Seasonal Guides Are Speaking Up About the Stresses of the Job
Seasonal outdoor work seems idyllic, but it isn’t an easy lifestyle. Guides are starting to open up about the challenges of constant transitions, and new research offers insight into their unique situation.
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At 31 years old, Jillian Millkey has slept more nights under the stars than most people will in a lifetime. The tough, joyful Coloradan began guiding hiking and backpacking trips in the Rocky Mountains in her early twenties. After a few years, she was leading backpacking and mountaineering trips in Alaska, Ecuador, and Nepal. Her Instagram account was a feed full of fit people, remote summits, and flawless sunrises, all punctuated by long periods off the grid.
But the highlight reel left out the tough parts. After a decade in the industry, Millkey hadn’t lived in one house for more than six months at a time and knew many co-workers who lived out of their cars or storage lockers to save money. She had trouble maintaining long-term relationships and struggled repeatedly with seasonal depression that forced her to take time off work. She watched fellow guides get injured over the years and had several friends die in the very same places that she worked. She talked countless friends through their own mental health struggles, including suicidal ideation. Something needed to change.
Guiding is easy to romanticize: you get paid to push boats through big waves, find untracked powder, and summit peaks. But making a living as a guide is precarious and complicated, and the unique challenges of the lifestyle—the constant transitions, the physical demand of the work, and the financial instability—can take a big toll on mental health.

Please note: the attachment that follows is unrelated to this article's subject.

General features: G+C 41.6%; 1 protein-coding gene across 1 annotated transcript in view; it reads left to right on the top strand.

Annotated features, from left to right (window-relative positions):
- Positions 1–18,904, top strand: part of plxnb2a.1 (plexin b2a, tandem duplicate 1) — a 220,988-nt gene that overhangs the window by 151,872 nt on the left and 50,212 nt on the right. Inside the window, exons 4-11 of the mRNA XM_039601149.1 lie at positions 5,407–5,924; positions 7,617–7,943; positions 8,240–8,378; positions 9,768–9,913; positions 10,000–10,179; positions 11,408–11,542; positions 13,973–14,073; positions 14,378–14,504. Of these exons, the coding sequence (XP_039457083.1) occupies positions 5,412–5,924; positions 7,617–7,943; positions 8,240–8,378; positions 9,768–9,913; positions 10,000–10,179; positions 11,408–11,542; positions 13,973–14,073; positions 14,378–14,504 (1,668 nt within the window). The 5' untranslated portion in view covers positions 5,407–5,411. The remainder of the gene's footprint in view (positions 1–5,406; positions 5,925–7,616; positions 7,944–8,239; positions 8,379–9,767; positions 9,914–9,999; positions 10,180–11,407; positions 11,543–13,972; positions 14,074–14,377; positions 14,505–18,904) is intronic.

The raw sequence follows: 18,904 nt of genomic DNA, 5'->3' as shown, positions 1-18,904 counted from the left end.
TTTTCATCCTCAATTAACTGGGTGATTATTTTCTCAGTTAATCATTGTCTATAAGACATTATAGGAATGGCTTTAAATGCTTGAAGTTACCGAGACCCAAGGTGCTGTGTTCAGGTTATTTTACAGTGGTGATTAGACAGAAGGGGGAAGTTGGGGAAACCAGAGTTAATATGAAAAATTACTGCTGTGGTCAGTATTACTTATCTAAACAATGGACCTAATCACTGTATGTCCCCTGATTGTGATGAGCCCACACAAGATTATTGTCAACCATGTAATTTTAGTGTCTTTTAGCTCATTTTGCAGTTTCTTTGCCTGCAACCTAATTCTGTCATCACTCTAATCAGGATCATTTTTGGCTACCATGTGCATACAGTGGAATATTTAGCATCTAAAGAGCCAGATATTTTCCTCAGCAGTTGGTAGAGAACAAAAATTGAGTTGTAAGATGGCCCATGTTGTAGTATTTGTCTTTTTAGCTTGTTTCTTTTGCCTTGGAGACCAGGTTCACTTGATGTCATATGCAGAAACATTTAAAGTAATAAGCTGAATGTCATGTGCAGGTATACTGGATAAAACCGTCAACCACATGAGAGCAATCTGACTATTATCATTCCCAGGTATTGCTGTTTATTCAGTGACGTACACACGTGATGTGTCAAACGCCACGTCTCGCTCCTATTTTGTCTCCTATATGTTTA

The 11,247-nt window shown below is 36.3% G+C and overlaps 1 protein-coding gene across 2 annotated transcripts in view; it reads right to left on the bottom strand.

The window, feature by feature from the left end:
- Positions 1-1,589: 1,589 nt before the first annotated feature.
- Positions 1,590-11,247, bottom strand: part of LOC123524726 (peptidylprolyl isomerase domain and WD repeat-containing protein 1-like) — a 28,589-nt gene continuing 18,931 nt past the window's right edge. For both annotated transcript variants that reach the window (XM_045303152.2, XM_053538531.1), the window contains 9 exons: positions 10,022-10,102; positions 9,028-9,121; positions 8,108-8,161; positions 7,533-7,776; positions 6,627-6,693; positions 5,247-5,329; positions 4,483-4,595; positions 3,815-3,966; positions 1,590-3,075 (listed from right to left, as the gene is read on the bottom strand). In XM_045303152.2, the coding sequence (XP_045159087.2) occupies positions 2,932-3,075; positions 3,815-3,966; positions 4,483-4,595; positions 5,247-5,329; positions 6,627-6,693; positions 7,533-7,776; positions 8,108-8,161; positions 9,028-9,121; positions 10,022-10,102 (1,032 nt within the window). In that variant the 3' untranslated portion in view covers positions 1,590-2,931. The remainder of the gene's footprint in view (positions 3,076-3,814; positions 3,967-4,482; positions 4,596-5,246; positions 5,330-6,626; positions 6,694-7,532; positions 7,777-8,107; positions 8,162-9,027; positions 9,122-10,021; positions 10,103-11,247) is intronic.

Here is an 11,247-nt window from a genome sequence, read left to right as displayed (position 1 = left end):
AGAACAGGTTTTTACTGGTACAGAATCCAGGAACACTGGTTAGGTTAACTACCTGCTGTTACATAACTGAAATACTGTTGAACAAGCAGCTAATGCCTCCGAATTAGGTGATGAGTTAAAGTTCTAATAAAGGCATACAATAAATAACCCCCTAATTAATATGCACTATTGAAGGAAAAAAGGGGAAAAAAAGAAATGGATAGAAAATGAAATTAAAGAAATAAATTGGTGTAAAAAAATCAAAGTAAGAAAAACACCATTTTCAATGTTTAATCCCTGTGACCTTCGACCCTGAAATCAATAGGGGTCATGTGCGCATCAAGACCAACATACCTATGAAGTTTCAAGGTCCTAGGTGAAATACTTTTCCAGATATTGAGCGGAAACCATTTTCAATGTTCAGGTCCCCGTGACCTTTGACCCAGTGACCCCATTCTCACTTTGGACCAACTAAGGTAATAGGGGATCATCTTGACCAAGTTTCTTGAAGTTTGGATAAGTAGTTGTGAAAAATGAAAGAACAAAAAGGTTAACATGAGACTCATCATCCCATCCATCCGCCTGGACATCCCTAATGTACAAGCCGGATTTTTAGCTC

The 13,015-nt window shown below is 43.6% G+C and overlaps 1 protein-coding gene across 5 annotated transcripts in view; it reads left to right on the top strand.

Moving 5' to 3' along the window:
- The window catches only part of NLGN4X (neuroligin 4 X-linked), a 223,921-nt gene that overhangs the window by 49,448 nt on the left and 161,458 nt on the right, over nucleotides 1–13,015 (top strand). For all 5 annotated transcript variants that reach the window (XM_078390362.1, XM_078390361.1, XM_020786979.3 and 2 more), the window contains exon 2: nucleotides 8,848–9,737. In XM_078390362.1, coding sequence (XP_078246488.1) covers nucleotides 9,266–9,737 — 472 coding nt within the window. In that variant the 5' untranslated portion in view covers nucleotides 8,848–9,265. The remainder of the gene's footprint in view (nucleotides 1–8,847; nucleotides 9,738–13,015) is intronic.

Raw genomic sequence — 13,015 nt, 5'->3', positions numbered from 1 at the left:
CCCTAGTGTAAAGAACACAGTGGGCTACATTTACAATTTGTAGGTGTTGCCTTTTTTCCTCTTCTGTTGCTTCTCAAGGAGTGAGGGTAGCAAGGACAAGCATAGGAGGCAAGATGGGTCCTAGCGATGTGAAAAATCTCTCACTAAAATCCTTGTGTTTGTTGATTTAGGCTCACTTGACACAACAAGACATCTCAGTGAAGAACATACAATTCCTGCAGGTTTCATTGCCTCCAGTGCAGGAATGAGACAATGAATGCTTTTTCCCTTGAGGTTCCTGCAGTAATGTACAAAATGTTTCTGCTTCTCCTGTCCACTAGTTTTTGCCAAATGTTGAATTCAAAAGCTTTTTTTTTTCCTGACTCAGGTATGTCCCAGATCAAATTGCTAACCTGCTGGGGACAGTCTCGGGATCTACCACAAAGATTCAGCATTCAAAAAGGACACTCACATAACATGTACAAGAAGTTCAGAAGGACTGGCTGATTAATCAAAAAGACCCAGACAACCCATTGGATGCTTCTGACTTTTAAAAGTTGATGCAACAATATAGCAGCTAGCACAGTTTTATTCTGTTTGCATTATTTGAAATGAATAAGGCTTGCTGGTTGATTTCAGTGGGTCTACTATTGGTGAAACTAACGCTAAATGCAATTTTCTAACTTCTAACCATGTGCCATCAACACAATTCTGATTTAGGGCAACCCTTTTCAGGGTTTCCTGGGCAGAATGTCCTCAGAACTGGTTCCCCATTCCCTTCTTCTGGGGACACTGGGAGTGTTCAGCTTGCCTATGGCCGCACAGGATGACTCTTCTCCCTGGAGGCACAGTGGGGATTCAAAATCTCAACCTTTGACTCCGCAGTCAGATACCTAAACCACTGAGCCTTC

In her years guiding, Millkey says, she noticed her peers and sometimes even herself inadvertently neglecting their personal well-being. It felt easy to live in the moment, focus on the current work and community, and put off planning for the future. But when the frantic schedule of each season ended, Millkey found herself overwhelmed and adrift.
“Before you know it, you’re in this pit,” Millkey says. “Your community’s dissolving, and you’re stuck there, trying to remember how to climb out of this hole you’ve just dug for yourself.”
Dr. Anne Baker, a postdoctoral fellow who studies chronic pain at Duke University, says that those feelings of loss make sense. Baker, who is also a licensed therapist, became interested in “post-trail depression” after hiking the Pacific Crest Trail over three years while completing her PhD program. During her time hiking, she often heard about end-of-the-hike blues, but people’s descriptions didn’t align with what she knew about depression. Instead, she realized, people might actually be feeling grief.
She conducted informal qualitative research, interviewing thru-hikers about their post-trail experiences, and her findings, she says, could apply to guides as well.
In her research, Baker pinpointed five significant aspects of immersive outdoor experiences: simplicity, purpose, adventure, community, and extreme exercise, or SPACE. These factors exist in generous measure during an experience like a thru-hike or a guiding season. Taken together, they create an ideal environment for a person to feel like their most authentic self, something people might not be taught to nurture otherwise, Baker adds.
“We thrive on authenticity,” Baker says. “We want to be seen by the world as who we really are.”
On long hikes, thru-hikers are given trail names. The guiding persona many outdoor professionals adopt during their season is similar. When the season ends, people may be grieving the version of themselves that felt possible during it, Baker says. And for guides, the whiplash of this loss, year after year, can be especially challenging.
In seasonal outdoor communities, the challenge of cyclical loss and frequent transitions can be compounded by extreme behaviors like substance use, adrenaline-seeking, and over-exercising. Flagstaff, Arizona–based Kate Stanley, who worked as an outdoor educator for a decade, first noticed this when she started dating a raft guide. Every winter, her partner struggled to cope with seasonal depression. But with the return of river season, he’d be back to his confident, vibrant self again.